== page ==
There they sat, those glorious masterpieces.  To look at them, no one could ever have imagined the sweat and tears which went into them.  No one could have guessed that the ingredients had been swept off the floor before being mixed in.  No one could have guessed that the batter had been switched around so many times.  Because the cakes looked perfect.  Succulent is the word.  I was proud.  My head was high and my chest swelled.  All this labor wasn’t in vain after all, and soon they would be decorated and my parents would marvel.  But this wasn’t the end to my trials.

Being too excited and impatient, I didn’t wait for the cakes to cool properly and turned them out prematurely.  Alas! and Alas! they came out of the pans onto the cooling racks as a mountain of crumbs.  It was disastrous.  I was completely crushed.  I was at the point where I would’ve thrown everything out and begun again, except I knew that it wouldn’t turn out any better the second time around.  It was a sad day.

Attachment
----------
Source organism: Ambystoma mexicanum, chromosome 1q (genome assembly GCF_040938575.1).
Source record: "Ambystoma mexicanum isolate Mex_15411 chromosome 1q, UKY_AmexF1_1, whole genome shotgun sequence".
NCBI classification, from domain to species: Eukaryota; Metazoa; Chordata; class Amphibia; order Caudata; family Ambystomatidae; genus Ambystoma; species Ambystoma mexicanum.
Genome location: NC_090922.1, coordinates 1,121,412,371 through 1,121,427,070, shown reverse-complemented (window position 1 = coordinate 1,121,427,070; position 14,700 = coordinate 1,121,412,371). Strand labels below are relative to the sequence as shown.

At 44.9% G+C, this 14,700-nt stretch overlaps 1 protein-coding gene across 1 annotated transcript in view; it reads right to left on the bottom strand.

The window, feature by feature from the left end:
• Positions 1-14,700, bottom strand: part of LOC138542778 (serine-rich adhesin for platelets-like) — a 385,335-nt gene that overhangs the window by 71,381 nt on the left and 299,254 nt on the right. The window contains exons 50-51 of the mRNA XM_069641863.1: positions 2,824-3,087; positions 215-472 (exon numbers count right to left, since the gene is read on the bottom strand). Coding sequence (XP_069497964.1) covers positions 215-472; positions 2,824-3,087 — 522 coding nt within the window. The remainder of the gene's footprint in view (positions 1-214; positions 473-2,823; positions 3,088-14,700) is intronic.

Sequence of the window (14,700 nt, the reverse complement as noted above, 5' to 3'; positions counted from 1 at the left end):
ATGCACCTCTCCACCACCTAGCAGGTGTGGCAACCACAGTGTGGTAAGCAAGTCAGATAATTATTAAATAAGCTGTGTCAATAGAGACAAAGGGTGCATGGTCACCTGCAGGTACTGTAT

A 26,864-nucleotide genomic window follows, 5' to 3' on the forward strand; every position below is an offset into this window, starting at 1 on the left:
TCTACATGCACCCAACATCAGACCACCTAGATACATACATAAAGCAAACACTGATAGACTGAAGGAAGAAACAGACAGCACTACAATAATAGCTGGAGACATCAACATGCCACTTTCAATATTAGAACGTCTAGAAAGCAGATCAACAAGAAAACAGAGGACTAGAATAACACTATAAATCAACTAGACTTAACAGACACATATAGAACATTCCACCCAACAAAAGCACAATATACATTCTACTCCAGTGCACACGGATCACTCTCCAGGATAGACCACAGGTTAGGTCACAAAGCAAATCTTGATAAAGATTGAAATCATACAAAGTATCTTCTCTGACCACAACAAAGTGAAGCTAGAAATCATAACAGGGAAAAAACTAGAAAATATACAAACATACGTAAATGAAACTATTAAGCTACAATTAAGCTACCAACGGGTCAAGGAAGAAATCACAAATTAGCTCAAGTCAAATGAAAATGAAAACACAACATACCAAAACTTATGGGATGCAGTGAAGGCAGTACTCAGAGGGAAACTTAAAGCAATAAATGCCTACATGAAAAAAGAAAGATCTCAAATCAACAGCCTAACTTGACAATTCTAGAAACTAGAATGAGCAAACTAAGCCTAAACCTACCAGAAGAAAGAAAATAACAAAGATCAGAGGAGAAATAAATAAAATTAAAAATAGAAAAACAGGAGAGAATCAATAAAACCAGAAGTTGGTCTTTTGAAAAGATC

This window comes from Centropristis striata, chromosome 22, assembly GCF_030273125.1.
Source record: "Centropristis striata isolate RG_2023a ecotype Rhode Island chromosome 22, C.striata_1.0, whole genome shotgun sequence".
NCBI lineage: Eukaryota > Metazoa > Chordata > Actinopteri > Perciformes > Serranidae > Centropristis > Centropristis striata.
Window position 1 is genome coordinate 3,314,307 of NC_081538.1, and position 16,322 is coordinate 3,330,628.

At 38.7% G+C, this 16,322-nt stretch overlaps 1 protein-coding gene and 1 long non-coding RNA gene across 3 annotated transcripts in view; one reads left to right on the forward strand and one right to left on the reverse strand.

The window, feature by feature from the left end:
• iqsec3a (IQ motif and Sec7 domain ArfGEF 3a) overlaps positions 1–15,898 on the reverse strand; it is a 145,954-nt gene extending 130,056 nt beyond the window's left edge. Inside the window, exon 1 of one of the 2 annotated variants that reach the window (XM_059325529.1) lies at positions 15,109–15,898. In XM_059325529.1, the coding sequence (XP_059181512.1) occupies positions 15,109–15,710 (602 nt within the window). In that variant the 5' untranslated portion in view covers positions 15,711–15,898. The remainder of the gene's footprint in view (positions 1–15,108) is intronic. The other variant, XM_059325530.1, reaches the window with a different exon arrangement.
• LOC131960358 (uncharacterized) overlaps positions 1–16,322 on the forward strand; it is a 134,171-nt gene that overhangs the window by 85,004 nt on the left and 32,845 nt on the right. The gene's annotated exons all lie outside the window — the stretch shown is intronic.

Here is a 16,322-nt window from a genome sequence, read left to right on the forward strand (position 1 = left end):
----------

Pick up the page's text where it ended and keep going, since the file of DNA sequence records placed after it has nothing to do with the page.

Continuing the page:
Within minutes of this sorrowful climax, people started appearing from their rooms for the party.  Mom and Dad came into the kitchen.  Mom almost laughed and Dad ate some of the crumbs.  They comforted me, telling me it still tasted good.  So as soon as they left I dumped the crumbs onto a huge plate and poured the frosting all over them.  When dessert time came, we stuck a couple candles into this glob and ate it.  I believe the boys came up with a name for my mess, but I was in such trauma and shock that to this day I can’t remember what it was.  As I remember, the cakes were well-received because they still tasted fine and since there weren’t any distinct pieces, the boys had an excuse to eat both cakes that night.  Despite the happy turnout, it was several years before I regained the courage to bake another cake.

Leisure: Rest & Virtue vs Distraction & Dissipation

“Regret is a waste of time.” Dream said.
“No, I think regret is when people realise they’ve wasted all the time they’ve had.” Chris argued.